Harvard Didn't Want Cheating Scandal Kept Secret
Following on Thursday’s news that Harvard is investigating 125 undergraduates for allegedly collaborating or plagiarizing answers on an exam last spring, we were struck by Dean of Undergraduate Education Jay M. Harris’s comment to the Crimson:
“It’s something that I think was obviously not going to stay secret, clearly, and nor do we want it to,” Harris said. “I think it’s important for us to be able to take an event like this and teach it, treat it as a teaching opportunity.”
Harvard, prominent as it is, has to deal with the pressures of being on top. When their students screw up, people pay attention. So it’s worth applauding the administration for accepting widespread media scrutiny in the hopes that the publicity will actually go toward deterring students from engaging in behaviors that have seemingly become pretty pervasive over there.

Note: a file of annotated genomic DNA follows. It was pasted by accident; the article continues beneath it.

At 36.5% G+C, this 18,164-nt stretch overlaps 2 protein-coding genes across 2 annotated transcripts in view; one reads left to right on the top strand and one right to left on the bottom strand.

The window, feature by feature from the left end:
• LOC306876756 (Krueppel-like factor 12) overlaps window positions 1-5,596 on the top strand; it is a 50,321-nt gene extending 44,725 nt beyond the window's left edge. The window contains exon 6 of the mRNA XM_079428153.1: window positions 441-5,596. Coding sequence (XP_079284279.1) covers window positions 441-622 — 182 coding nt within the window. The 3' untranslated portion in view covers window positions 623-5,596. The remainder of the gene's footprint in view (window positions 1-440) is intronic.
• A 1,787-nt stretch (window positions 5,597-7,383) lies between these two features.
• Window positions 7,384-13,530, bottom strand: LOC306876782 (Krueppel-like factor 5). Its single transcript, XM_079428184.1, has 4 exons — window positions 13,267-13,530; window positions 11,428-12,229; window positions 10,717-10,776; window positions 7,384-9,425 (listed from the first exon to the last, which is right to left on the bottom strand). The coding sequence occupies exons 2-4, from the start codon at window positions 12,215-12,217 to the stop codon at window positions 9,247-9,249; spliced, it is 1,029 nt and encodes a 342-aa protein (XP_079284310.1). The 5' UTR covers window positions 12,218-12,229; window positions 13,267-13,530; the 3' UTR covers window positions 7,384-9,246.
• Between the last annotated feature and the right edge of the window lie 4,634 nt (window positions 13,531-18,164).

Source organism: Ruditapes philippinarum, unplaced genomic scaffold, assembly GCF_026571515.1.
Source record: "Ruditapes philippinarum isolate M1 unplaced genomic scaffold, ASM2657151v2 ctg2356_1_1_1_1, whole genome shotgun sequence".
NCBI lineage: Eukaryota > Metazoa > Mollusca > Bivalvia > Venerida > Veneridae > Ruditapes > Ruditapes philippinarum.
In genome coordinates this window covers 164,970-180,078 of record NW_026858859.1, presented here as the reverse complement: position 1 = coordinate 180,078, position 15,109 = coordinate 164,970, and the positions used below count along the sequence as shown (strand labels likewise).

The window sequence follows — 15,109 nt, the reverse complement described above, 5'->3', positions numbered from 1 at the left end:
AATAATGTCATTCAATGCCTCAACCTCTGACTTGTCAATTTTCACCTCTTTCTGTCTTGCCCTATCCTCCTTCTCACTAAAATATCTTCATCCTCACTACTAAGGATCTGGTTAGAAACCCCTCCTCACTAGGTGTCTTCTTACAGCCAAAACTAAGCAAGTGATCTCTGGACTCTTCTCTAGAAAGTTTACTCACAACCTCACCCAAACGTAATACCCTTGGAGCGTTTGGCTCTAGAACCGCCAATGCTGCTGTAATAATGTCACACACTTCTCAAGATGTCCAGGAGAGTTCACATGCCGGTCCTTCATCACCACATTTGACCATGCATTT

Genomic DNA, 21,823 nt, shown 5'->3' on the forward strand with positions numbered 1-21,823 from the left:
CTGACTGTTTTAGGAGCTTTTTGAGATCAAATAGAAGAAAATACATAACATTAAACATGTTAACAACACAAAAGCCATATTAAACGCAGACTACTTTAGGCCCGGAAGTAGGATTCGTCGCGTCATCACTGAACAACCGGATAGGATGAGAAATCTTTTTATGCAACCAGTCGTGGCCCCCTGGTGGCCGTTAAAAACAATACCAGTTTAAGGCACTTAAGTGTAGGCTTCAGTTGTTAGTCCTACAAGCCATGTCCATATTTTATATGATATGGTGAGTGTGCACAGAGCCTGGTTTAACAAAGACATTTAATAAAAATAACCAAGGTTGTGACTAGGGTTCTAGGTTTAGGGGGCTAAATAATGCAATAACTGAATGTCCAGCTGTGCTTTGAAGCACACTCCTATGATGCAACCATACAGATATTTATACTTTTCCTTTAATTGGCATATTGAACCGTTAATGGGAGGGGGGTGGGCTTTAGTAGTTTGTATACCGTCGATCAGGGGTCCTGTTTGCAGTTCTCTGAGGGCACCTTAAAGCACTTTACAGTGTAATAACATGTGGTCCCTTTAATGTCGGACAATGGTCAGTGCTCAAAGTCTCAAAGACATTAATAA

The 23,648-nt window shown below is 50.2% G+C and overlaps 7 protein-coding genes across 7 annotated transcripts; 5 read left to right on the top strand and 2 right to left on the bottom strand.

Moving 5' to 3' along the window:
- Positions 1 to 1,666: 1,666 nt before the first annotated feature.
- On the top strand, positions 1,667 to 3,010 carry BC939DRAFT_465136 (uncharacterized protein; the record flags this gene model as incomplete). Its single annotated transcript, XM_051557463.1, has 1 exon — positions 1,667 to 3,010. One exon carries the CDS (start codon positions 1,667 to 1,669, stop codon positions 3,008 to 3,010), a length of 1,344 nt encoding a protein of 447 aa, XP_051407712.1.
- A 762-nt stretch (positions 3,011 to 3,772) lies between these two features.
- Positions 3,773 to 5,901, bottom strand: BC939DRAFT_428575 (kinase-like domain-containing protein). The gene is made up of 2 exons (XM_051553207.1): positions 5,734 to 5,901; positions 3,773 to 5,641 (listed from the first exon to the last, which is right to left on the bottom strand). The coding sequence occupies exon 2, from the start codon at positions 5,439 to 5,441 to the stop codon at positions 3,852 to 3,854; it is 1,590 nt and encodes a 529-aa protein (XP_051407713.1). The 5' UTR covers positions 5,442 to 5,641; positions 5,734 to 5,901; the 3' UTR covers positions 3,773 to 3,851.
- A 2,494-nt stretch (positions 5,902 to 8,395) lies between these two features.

Sure, as Harris admits, the investigation was likely to get out with or without the university’s cooperation, especially once punishments were handed down. But it’s still conceivable that the university could have declined to address the controversy publicly until they’d sorted out punishments, citing an investigation that was still underway. The newsworthiness of this story is the enormous number of students under suspicion, a number the university actually offered up. Without it, any story would have had less impact. But the students are, of course, still just that: suspects. Harvard could have waited to deliver a somewhat lower number of those they actually found guilty of cheating, which might have blunted the shock of the story. They didn’t, and for that, perhaps they’ll have fewer embarrassing scandals to contend with going forward.